Happy Friday, Lookout lovers. How's this February cold snap treating you? As I write this, it's -1 degree in Broomfield but with the promise of a warmer weekend.
One thing I can't praise my old Jeep for is its heater. My solution yesterday was midweight baselayers, my thickest wool socks, and a nice, heavy wool sweater under my parka. I could never stand sweaters — or wool — when I was younger, but there's definitely something to be said for them. Is there a particular item of winter clothing (or accessory) that you only came to appreciate as you got older? Let me know.
I trust I need no excuse for baby goats in sweaters? Excellent! Let's do the news.
P.S.: Moments before hitting send I became aware that Jim Dunlop Sr., the man behind billions of guitar picks and 50 years' worth of pioneering effects, has died at age 82.
Top of the Hour
Bite-sized updates from today's radio newscasts:
- Rep. Ken Buck is sponsoring a bipartisan bill that would eliminate the per-county cap on employment-based green cards, which supporters say will allow more highly skilled immigrants to work here.
- Superfund sites can take decades to clean up, but the EPA hopes to speed that up — and a group of mines including the Gold King and others polluting the Animas River will be one of the first projects they pursue.
- The site of CSU's former football stadium will be developed into 600-700 single-family homes.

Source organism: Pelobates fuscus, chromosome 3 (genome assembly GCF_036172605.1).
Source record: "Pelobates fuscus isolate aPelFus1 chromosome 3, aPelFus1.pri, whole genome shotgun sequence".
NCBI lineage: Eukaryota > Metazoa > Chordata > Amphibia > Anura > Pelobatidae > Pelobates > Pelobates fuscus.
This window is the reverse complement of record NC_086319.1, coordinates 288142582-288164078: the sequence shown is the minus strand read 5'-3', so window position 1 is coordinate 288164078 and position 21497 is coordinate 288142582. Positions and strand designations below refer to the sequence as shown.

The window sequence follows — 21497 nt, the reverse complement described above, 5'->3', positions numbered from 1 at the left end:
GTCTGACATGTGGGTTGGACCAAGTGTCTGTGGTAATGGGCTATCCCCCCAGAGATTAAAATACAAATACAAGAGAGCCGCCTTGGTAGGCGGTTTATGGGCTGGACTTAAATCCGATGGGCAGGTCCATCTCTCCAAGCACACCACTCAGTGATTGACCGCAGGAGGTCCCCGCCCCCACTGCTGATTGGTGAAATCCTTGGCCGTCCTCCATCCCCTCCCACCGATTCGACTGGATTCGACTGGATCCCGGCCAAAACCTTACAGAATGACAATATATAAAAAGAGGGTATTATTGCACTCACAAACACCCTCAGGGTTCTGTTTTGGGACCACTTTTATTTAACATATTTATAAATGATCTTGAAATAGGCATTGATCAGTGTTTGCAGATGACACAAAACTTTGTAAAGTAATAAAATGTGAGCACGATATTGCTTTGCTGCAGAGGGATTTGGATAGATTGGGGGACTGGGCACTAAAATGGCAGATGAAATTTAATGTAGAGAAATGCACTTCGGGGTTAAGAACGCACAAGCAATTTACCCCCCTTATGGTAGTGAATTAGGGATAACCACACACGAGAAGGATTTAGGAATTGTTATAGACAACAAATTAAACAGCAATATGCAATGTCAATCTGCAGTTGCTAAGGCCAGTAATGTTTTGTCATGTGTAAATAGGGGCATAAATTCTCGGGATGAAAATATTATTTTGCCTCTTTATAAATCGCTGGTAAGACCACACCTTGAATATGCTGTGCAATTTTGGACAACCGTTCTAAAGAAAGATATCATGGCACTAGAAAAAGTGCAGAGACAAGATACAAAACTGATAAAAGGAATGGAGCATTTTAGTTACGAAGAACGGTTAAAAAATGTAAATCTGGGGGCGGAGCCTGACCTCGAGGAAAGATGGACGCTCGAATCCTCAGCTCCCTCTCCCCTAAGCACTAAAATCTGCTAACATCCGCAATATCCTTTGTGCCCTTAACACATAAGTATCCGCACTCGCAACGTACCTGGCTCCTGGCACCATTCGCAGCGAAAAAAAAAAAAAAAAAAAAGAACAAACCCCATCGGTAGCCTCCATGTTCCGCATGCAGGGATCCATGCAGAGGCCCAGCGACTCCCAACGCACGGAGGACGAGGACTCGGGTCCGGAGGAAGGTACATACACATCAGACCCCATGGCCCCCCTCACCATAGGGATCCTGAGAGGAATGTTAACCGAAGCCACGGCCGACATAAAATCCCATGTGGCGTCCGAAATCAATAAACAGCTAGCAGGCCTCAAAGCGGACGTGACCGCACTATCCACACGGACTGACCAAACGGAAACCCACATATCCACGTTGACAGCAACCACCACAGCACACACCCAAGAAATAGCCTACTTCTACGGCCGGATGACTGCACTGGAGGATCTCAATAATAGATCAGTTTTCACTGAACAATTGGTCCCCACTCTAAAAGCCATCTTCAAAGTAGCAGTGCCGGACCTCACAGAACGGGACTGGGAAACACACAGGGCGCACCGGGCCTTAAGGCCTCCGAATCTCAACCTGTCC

- One of the largest construction companies in the world, Kiewit, plans to build a new campus in the south metro area big enough for more than 1,000 workers.
The Big Stuff
Ever have an unexpected and astronomical medical bill? Colorado lawmakers want to stop that from happening.
Zoe Williams of Denver shares a story about how her child’s broken leg led to a surprise bill of $15,000. Williams spoke at a press conference Thursday in support of a bipartisan proposal that would prevent so-called "balance billing." (John Daley/CPR News)
A bipartisan proposal in the state legislature would put an end to "balance billing" in Colorado — a practice that can hit patients with unexpected and sky-high bills.
The surprise bills can come when someone seeks care at an in-network facility but is seen by an out-of-network provider, or when seeking emergency care from an out-of-network provider or facility.
This Denver printmaker was so obsessed with Tarot she was driven to create her own deck
Emi Brady’s deck of tarot cards features 78 hand-colored linocuts. (Stephanie Wolf/CPR News)
“Technically, I wasn’t ready, and I think emotionally I wasn’t ready. I was definitely still learning a lot of things about myself, and I think the Tarot is about having a depth of knowledge and compassion for yourself and for others. And I just wasn’t there.”
Denver artist Emi Brady
Printmaker Emi Brady considered making her own tarot card deck for more than a decade before she was finally ready. The result — The Brady Tarot — is a set of hand-colored, linocut cards that was released last year.
More CPR News
Worth a Read
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Our newsletter's name, The Lookout, refers not only to our transmitters high atop Lookout Mountain near Golden, but to our ongoing watch for news around Colorado and the West.